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Offshoring and the geography of British jobs

Offshoring has risen in all advanced economies in recent years. This column analyses the impact of offshoring trends in the UK, where offshoring in services has followed the abundant offshoring in manufacturing, by uncovering their spatial implications. The impact of offshoring in places more exposed to such trends has been significantly negative on routine occupations. On the other hand, when investment abroad targeted developing economies, the effect on job creation in non-routine occupations was positive.

Offshoring trends and their implications

Complaints and opposition to offshoring deals by multinational enterprises (MNEs) have risen in all advanced economies in recent years. Offshoring trends, especially towards lower-wage developing and emerging countries, have been brought under the spotlight as being responsible for the destruction of low-skilled jobs and the progressive deterioration in the economic fortunes of domestic employees at the bottom of the employment ladder. During the 2000s, analyses of newspaper articles on offshoring indicated that references to the subject increased steadily both in the US (e.g. Mankiw and Swagel 2004) and in the UK (e.g. Abramovsky et al. 2004).

Fears about job losses have been traditionally centred on manufacturing. However, recent data show that services – as they become more easily tradeable due to improvements in technology – may be subject to similar trends. Examples of such drifts abound. In 2006, Barclays Bank was the first UK bank to negotiate a framework with the unions over the outsourcing of jobs to low-cost countries. More recently, it was again a media target as a result of moving hundreds of back-office jobs to India. Other firms, such as Adecco (a UK labour recruiting agency) and British Airways, are among a growing number of British companies that have opened offices and/or call centres in developing economies, often facing the wrath of public opinion.

The implications associated to offshoring trends, especially with respect to their labour market impact in the home economy of the multinational enterprise, have also become a popular topic in the academic debate. However, most of the existing evidence has pointed to an overall modest impact of offshoring (e.g. Grossman and Rossi-Hansberg 2006, Robert-Nicoud 2008, Amiti and Wei 2009, Barba Navaretti et al. 2010). Countries relocating low value-added, routine activities abroad and retaining higher value-added activities at home are expected to gain from the rationalisation of their value chain, as job losses in routine occupations may be more than offset by new jobs in non-routine occupations.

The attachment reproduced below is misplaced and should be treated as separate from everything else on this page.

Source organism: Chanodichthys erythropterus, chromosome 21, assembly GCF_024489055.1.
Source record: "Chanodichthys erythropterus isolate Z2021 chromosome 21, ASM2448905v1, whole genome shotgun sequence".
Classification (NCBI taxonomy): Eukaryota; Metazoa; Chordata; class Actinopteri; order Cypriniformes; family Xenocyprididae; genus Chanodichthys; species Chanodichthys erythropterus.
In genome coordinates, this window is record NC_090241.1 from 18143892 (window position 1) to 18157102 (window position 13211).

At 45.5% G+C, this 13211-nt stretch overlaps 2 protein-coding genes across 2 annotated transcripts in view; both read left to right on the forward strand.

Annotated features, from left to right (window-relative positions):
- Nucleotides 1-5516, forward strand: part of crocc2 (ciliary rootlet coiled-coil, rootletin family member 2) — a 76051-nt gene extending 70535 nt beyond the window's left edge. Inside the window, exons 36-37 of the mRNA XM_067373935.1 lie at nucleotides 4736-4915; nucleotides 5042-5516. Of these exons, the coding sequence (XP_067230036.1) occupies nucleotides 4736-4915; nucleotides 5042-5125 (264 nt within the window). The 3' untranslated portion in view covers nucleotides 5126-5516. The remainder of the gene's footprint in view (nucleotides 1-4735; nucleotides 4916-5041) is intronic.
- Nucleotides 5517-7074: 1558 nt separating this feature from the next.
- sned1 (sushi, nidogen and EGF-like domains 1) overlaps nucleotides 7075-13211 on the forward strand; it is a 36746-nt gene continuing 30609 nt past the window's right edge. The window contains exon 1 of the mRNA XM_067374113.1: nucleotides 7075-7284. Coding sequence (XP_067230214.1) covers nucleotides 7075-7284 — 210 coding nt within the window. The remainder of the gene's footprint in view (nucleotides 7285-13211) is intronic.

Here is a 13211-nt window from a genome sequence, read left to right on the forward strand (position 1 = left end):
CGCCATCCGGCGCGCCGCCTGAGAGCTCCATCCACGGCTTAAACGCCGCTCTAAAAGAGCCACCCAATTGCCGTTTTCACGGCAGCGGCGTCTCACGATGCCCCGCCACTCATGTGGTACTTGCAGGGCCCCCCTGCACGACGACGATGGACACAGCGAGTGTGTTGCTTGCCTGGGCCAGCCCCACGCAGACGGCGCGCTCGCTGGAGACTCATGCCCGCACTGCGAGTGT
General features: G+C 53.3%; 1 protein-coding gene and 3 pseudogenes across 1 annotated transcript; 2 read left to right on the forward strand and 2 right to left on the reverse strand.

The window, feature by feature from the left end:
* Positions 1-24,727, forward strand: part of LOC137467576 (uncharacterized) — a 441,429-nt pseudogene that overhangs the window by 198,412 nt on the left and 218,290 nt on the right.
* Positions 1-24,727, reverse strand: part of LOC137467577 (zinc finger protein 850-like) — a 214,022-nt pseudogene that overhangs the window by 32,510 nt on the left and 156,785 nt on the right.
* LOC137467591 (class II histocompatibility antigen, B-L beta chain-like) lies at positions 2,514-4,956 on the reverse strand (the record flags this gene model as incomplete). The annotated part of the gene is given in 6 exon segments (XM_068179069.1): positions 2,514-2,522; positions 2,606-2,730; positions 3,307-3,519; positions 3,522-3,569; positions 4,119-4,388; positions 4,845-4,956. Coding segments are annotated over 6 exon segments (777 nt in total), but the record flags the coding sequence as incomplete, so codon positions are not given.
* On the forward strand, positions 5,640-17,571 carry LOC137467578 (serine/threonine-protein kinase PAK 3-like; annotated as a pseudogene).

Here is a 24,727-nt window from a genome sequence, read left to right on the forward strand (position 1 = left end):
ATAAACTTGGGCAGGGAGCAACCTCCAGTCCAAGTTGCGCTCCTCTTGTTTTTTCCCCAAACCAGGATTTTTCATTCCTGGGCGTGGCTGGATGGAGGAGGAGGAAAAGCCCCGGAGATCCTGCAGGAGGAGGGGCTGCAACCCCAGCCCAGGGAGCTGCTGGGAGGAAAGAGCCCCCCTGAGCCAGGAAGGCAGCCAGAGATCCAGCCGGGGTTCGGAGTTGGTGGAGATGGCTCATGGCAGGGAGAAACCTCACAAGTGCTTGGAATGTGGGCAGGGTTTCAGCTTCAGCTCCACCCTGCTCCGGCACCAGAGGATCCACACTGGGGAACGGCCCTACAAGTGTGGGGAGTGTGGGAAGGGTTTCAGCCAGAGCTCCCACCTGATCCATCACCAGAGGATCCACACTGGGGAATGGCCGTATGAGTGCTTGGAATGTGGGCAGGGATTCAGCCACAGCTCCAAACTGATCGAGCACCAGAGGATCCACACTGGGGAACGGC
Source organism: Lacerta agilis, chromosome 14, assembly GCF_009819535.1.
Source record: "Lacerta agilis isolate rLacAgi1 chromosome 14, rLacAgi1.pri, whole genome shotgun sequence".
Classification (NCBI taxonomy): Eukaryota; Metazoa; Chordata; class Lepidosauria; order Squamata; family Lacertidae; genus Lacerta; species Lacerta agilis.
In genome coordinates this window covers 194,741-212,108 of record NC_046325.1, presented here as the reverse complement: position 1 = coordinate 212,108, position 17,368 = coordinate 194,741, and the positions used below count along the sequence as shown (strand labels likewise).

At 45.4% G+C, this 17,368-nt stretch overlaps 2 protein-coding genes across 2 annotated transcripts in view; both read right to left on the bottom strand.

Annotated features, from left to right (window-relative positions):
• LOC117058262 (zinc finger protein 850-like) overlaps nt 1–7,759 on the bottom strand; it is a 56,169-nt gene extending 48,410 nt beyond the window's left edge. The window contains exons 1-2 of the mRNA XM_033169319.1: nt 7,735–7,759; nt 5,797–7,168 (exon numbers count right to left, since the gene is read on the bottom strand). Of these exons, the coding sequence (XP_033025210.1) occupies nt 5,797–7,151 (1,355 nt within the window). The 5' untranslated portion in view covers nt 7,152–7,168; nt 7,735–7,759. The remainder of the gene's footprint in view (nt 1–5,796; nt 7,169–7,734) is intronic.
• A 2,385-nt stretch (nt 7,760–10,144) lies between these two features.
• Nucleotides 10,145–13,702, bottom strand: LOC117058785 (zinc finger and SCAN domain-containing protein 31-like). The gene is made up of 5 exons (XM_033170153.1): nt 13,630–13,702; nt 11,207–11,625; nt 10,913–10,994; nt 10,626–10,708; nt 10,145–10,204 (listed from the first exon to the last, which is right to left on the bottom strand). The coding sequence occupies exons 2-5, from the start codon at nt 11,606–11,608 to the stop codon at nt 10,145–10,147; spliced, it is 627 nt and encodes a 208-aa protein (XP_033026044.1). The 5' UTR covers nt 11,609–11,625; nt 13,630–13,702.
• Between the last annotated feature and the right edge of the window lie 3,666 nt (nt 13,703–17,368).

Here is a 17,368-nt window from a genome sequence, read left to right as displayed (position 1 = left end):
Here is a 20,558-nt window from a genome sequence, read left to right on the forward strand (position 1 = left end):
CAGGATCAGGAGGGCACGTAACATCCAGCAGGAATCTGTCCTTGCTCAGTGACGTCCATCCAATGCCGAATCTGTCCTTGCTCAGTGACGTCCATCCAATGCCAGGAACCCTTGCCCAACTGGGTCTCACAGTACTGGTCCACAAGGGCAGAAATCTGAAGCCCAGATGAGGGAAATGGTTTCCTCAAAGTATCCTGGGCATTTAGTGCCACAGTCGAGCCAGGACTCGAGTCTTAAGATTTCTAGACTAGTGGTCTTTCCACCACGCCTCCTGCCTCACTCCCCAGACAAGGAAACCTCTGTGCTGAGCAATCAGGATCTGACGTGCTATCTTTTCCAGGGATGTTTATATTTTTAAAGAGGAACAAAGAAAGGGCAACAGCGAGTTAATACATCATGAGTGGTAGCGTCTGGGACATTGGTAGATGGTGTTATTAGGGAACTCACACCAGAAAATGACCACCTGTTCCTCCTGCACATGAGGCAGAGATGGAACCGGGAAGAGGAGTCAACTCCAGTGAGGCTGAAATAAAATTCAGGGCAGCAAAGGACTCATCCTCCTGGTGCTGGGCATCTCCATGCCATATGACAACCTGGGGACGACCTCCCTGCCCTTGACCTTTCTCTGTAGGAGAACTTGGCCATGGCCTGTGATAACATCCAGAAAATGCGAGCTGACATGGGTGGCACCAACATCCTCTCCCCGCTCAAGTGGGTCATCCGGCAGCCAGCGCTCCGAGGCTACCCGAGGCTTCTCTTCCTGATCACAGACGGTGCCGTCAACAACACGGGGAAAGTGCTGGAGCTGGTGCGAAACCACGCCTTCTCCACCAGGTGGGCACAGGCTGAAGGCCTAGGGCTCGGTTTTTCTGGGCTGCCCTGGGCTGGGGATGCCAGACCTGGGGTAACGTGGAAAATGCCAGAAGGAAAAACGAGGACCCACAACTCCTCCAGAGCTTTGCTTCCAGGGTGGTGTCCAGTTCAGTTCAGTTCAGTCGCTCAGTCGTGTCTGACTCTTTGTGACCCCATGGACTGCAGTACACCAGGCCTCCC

Offshoring trends in Great Britain: New evidence

Our work rests on the assumption that the distribution of benefits and costs across geographical segments of the labour market and occupation typologies in the UK is shaped by changes in the industry composition of offshoring. Differences in the industry mix of local labour markets mean sectors vary in their exposure to international relocation of production activities in both manufacturing and service industries. The spatial implications associated to offshoring trends are of primary importance, since the same forces that are likely to spur international convergence – i.e. globalisation of production – may also seemingly prompt subnational polarisation and divergence.

Figure 1. Routine and non-routine jobs in Great Britain, 1999-2008

Source: ONS/ASHE.

Our research has analysed the impact of offshoring trends by uncovering their spatial implications, a factor which was generally overlooked in previous analyses. The UK represents a particularly interesting case for analysing how offshoring alters job composition.

  • First, the country has undergone progressive job polarisation (Goos and Manning 2007), with labour market disadvantages increasingly concentrated in specific occupational categories.

Routine occupations have declined rapidly over the past decades, whereas there has been a slight increase in the number of non-routine jobs (Figure 1).

  • Second, labour market disadvantages were geographically concentrated even prior to the offshoring surge in the 2000s, with a strong spatial clustering at the extreme of the occupational distribution (Figures 2 and 3).

Data from just before the turn of the millennium show that routine occupations were overrepresented in some parts of the UK, mainly in the midlands, the north and the northwest, Wales, and parts of Scotland. By contrast, non-routine activities were overwhelming concentrated in London and the southeast, with spikes in cities such as Aberdeen, Edinburgh, Harrogate, Manchester, and Bristol.